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Technology / Cybersecurity

To SOC or not to SOC? This £17 Billion Pension Group Wants to Know…

The Local Pensions Partnership (LPP) – a public sector pension fund service provider with £17.4 billion of assets under management – says it is considering using a third-party security operations centre (SOC), and has allocated a humble £15,000 to estabishing whether or not this is a good idea.

All interested third-party suppliers should be able to demonstrate a ‘traceable’ view of the benefits that a SOC would provide to the LPP, alongside a clear determination of the internal and external cost of such a system, it said in a contract notice for this discovery phase analysis .

Local Pensions Partnership:  So, Why Use a SOC?

The LPP has currently tasked its own internal security working group with the cybersecurity safeguarding of its data and infrastructure. (The LPP also provides pensions administration services to more than 600,000 members across LGPS, Police and Firefighters pension schemes.)

The LPP’s security team outlined their requirements in the contract notice, with the project lead saying: “I need to ensure that pro-active and reactive threat detection is occurring on a continuous basis, thereby enabling action to be taken to protect LPP technologies, data and the domain.”

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The closing data for supplier applications to the discovery phase is December 10,  2019. The analysis needs to be conducted within eight weeks.

SOC’s Come in “Variety of Flavours”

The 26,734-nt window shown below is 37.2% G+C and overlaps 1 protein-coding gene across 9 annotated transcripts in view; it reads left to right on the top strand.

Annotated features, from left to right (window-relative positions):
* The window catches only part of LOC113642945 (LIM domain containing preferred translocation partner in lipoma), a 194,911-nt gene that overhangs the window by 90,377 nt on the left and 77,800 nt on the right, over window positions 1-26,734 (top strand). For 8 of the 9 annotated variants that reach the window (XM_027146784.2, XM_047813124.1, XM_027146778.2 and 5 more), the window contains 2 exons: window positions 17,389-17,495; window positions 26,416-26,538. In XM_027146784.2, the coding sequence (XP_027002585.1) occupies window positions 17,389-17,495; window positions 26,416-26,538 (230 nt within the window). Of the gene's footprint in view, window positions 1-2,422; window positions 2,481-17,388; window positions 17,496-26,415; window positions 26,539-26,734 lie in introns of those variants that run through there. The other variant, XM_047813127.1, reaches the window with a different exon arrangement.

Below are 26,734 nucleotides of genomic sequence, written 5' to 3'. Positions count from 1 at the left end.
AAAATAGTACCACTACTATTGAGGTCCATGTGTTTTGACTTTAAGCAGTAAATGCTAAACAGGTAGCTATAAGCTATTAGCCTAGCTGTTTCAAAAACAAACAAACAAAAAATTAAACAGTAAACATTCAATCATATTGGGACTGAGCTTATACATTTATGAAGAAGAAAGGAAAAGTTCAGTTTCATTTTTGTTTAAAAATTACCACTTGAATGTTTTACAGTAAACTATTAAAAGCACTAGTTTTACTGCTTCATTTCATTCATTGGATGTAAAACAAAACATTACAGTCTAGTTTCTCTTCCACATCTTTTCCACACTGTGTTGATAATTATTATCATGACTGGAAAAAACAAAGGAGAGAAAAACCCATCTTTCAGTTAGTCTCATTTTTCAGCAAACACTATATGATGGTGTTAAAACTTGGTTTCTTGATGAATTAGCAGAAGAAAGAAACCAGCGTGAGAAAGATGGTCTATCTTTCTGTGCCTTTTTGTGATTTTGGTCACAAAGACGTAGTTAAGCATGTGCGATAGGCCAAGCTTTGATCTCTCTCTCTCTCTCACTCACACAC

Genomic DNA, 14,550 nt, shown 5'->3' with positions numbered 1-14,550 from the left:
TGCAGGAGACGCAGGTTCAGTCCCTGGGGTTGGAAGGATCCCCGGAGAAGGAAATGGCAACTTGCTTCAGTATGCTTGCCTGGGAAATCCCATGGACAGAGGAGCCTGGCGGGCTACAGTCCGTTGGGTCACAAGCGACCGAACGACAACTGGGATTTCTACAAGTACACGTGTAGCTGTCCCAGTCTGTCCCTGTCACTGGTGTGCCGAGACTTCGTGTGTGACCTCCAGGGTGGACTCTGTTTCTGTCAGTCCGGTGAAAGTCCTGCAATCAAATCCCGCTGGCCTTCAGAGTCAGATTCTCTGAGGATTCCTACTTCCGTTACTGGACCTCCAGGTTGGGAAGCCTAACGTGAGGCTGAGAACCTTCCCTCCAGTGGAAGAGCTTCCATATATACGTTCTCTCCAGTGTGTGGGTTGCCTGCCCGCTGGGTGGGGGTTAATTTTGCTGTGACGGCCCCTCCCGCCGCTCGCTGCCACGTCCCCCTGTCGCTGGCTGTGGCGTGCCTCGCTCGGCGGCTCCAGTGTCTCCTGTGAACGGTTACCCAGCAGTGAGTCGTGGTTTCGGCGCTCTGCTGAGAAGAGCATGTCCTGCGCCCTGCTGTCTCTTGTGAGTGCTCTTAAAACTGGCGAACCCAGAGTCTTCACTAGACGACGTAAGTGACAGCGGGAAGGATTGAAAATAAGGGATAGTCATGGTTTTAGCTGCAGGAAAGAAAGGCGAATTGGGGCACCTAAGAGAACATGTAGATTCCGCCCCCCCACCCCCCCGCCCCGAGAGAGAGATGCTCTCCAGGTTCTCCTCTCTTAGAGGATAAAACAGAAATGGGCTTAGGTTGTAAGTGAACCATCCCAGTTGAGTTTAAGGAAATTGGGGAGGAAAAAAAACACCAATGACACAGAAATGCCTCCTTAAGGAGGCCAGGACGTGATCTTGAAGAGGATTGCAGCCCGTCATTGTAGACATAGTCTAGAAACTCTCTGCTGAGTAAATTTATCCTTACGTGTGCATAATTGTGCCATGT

As the UK’s National Cyber Security Centre (NCSC) notes, SOCs come in a “variety of flavours” and can cover the entire incident management process.

Their offerings can span:

  • integration, management and review of traffic feeds
  • protective monitoring
  • initial triage and analysis
  • vulnerability management
  • alerting and response
  • incident management
  • root cause analysis
  • patching & remediation
  • correlation management, Security Information and Event Management (SIEM) tuning
  • continuous improvement
  • key management

As the NCSC warns in a useful guide for businesses in a similar situation: “Be wary of any supplier that tells you that security information and event management (SIEM) is a panacea…

“Good SOC analysts don’t develop anything in the SIEM until they’ve proved an idea using scripts and logs first. A good supplier will have a content development checklist and a standard process for proposing, justifying and implementing rulesets in your SIEM.”

It adds: “Don’t assume your business wants to hear what the SOC finds. Your SOC has detected something; who will care and what you do next? Work back from the end of the incident and verify you can achieve each stage before levying a requirement upon your SOC. Ensure the action you wish to take is legal and covered by internal policy.”

As a SOC enters the operational phase, resourcing overheads will diminish, but expect a number of false positives to occur while the supplier learns to understand the way your business operates, it adds.

Do you use an SOC? Are you happy with its services? Get in touch with our editorial team – we’d like to hear about your experiences. 

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This article is from the CBROnline archive: some formatting and images may not be present.

CBR Staff Writer

CBR Online legacy content.